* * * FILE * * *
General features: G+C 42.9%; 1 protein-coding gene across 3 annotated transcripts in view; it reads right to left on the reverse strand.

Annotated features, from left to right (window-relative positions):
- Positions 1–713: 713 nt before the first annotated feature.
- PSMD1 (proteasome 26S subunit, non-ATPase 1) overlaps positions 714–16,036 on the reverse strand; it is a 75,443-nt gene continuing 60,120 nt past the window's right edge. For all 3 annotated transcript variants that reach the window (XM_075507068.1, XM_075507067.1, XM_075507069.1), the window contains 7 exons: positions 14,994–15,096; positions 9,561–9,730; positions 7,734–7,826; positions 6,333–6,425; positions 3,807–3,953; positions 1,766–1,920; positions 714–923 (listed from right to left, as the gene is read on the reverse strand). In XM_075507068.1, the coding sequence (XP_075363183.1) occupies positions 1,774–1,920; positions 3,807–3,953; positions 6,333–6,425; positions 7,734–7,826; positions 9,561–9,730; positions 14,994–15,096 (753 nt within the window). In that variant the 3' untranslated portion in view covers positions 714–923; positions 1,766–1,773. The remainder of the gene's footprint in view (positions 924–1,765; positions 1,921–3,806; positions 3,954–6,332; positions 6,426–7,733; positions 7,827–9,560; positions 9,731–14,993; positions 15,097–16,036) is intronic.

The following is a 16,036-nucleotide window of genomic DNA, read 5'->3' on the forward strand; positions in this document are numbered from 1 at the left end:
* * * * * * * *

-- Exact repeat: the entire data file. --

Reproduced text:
General features: G+C 42.9%; 1 protein-coding gene across 3 annotated transcripts in view; it reads right to left on the reverse strand.

Annotated features, from left to right (window-relative positions):
- Positions 1–713: 713 nt before the first annotated feature.
- PSMD1 (proteasome 26S subunit, non-ATPase 1) overlaps positions 714–16,036 on the reverse strand; it is a 75,443-nt gene continuing 60,120 nt past the window's right edge. For all 3 annotated transcript variants that reach the window (XM_075507068.1, XM_075507067.1, XM_075507069.1), the window contains 7 exons: positions 14,994–15,096; positions 9,561–9,730; positions 7,734–7,826; positions 6,333–6,425; positions 3,807–3,953; positions 1,766–1,920; positions 714–923 (listed from right to left, as the gene is read on the reverse strand). In XM_075507068.1, the coding sequence (XP_075363183.1) occupies positions 1,774–1,920; positions 3,807–3,953; positions 6,333–6,425; positions 7,734–7,826; positions 9,561–9,730; positions 14,994–15,096 (753 nt within the window). In that variant the 3' untranslated portion in view covers positions 714–923; positions 1,766–1,773. The remainder of the gene's footprint in view (positions 924–1,765; positions 1,921–3,806; positions 3,954–6,332; positions 6,426–7,733; positions 7,827–9,560; positions 9,731–14,993; positions 15,097–16,036) is intronic.

The following is a 16,036-nucleotide window of genomic DNA, read 5'->3' on the forward strand; positions in this document are numbered from 1 at the left end: